This is a good movie. That may seem rather bland a summation, but Oblivion is an enjoyable night out. It’s not a classic, nor will it blow a very spoiled modern audience away with its admittedly stellar effects, but it’s a film that delivers on the price of a ticket. If pre-Star Wars science fiction from the 70s interests you, I would be surprised if you didn’t like this. If you’re just out for a good story to take you away, Oblivion is worth a look.

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Oblivion - Movie ReviewMPAA Rating: PG-13 for sci-fi action violence, brief strong language, and some sensuality/nudity.
Runtime: 126 mins.
Director
: Joseph Kosinski
Writer
: Joseph Kisinski and  Karl Gajdusek
Cast: Tom Cruise; Morgan Freeman; Olga Kurylenko
Genre
: Sci-fi | Action
Tagline:
Earth is a memory worth fighting for.
Memorable Movie Quote: "Is it possible to miss a place you've never been? To mourn a time you never lived?"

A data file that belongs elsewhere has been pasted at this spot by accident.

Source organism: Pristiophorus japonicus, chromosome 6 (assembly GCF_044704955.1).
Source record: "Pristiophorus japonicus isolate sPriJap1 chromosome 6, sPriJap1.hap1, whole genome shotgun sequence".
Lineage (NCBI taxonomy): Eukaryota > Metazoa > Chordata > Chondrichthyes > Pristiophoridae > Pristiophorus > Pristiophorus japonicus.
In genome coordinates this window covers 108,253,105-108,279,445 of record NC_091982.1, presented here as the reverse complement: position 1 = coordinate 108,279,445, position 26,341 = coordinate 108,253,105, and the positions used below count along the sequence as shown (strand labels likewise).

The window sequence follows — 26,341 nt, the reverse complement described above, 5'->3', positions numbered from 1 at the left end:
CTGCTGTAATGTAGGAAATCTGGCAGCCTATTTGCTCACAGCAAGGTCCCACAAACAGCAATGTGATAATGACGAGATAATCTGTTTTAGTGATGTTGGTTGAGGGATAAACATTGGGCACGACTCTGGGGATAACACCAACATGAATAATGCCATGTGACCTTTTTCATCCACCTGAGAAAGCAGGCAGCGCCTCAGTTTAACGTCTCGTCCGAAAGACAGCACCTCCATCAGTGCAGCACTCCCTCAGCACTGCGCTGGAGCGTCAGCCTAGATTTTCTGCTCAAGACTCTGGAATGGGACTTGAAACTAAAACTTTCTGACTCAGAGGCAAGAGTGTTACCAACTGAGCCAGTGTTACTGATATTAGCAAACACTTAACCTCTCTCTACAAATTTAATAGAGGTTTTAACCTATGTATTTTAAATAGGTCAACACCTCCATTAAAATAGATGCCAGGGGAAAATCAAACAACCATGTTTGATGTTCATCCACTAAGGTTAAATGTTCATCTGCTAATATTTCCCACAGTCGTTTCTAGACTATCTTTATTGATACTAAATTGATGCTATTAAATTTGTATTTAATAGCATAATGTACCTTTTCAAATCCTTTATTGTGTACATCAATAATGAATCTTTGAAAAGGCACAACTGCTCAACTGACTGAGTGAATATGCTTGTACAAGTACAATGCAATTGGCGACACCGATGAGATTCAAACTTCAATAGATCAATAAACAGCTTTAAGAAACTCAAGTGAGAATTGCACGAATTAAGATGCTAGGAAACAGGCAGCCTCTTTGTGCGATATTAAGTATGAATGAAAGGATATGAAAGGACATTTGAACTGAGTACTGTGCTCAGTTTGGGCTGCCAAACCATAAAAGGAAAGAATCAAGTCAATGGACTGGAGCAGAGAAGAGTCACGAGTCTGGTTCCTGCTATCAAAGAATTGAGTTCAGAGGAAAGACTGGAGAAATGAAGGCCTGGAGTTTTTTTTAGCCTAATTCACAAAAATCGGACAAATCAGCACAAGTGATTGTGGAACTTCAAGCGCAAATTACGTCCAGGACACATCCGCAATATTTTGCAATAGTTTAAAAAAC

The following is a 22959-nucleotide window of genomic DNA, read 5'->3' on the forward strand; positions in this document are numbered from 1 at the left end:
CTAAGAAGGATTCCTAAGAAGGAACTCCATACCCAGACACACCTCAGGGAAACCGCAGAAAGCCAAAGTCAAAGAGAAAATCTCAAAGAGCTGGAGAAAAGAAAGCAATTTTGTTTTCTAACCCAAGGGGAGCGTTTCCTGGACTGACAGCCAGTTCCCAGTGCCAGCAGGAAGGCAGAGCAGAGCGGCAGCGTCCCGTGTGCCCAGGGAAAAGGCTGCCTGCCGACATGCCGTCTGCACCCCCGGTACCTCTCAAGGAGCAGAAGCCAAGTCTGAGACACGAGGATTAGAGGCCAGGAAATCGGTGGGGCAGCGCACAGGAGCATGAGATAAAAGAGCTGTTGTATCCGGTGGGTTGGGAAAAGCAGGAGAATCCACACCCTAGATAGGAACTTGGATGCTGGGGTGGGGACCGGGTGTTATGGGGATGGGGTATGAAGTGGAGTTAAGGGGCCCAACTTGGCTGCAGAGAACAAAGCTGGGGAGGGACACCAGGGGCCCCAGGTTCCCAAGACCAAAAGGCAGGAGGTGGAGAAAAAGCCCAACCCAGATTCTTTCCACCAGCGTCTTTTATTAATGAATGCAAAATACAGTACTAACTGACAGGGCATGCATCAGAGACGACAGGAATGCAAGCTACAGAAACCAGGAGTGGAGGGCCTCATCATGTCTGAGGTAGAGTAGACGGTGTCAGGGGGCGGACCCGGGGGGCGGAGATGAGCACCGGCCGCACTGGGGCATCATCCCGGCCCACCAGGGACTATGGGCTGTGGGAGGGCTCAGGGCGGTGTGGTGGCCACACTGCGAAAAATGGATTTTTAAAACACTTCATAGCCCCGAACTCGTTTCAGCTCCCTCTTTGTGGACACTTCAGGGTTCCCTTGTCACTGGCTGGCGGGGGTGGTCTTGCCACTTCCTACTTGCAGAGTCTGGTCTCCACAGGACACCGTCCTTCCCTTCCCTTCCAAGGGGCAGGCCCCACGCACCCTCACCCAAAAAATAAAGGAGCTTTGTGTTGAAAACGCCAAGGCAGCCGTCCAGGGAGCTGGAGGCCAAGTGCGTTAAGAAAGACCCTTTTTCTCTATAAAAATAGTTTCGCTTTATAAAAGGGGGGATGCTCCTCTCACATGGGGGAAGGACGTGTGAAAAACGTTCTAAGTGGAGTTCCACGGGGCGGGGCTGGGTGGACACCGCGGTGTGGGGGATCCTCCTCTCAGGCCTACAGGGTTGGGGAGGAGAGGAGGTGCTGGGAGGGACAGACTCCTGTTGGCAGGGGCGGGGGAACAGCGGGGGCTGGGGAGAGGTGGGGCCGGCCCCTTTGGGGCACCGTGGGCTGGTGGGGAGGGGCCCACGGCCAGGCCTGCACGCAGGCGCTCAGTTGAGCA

Distributor:
Universal Pictures
Official Site:
www.oblivionmovie.com
Release Date: April 19, 2013
DVD/Blu-ray Release Date:
August 6, 2013.

Synopsis: On a spectacular future Earth that has evolved beyond recognition, one man’s confrontation with the past will lead him on a journey of redemption and discovery as he battles to save mankind.

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Oblivion - Blu-ray

Component Grades
Movie

Blu-ray Disc
3 stars

4 stars



Blu-ray Experience
3.5 stars

Blu-ray

Blu-ray Details:

Available on Blu-ray - August 6, 2013
Screen Formats: 2.40:1
Subtitles
: English, English SDH, Spanish
Audio:
English: DTS-HD Master Audio 7.1 (48kHz, 24-bit); Music: Dolby TrueHD 5.1; French: DTS 5.1; Spanish: DTS 5.1